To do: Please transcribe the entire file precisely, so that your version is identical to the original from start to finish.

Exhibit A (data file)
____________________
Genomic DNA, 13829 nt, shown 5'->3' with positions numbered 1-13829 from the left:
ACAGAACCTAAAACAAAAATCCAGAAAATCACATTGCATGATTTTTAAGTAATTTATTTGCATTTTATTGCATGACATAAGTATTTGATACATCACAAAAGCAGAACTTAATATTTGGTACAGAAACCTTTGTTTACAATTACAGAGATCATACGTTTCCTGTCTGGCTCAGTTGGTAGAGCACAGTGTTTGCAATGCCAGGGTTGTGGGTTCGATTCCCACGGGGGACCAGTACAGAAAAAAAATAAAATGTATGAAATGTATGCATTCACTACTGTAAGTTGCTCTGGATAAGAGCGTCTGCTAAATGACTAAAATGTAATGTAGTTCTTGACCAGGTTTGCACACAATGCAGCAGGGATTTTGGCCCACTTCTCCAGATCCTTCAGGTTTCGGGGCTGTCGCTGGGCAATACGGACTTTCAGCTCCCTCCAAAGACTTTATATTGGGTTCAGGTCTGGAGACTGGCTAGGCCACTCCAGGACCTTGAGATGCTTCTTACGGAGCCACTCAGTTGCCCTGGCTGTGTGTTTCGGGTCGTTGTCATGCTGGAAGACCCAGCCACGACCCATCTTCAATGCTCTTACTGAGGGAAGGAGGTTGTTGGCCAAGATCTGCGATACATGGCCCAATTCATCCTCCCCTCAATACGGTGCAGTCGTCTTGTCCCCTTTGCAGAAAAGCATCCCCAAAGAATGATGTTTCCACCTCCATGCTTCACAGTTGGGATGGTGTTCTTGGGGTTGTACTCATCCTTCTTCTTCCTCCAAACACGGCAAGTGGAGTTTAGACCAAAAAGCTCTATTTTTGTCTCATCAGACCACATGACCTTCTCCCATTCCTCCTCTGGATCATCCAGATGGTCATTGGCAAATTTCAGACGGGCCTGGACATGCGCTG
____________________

Genomic DNA, 13829 nt, shown 5'->3' with positions numbered 1-13829 from the left:
ACAGAACCTAAAACAAAAATCCAGAAAATCACATTGCATGATTTTTAAGTAATTTATTTGCATTTTATTGCATGACATAAGTATTTGATACATCACAAAAGCAGAACTTAATATTTGGTACAGAAACCTTTGTTTACAATTACAGAGATCATACGTTTCCTGTCTGGCTCAGTTGGTAGAGCACAGTGTTTGCAATGCCAGGGTTGTGGGTTCGATTCCCACGGGGGACCAGTACAGAAAAAAAATAAAATGTATGAAATGTATGCATTCACTACTGTAAGTTGCTCTGGATAAGAGCGTCTGCTAAATGACTAAAATGTAATGTAGTTCTTGACCAGGTTTGCACACAATGCAGCAGGGATTTTGGCCCACTTCTCCAGATCCTTCAGGTTTCGGGGCTGTCGCTGGGCAATACGGACTTTCAGCTCCCTCCAAAGACTTTATATTGGGTTCAGGTCTGGAGACTGGCTAGGCCACTCCAGGACCTTGAGATGCTTCTTACGGAGCCACTCAGTTGCCCTGGCTGTGTGTTTCGGGTCGTTGTCATGCTGGAAGACCCAGCCACGACCCATCTTCAATGCTCTTACTGAGGGAAGGAGGTTGTTGGCCAAGATCTGCGATACATGGCCCAATTCATCCTCCCCTCAATACGGTGCAGTCGTCTTGTCCCCTTTGCAGAAAAGCATCCCCAAAGAATGATGTTTCCACCTCCATGCTTCACAGTTGGGATGGTGTTCTTGGGGTTGTACTCATCCTTCTTCTTCCTCCAAACACGGCAAGTGGAGTTTAGACCAAAAAGCTCTATTTTTGTCTCATCAGACCACATGACCTTCTCCCATTCCTCCTCTGGATCATCCAGATGGTCATTGGCAAATTTCAGACGGGCCTGGACATGCGCTG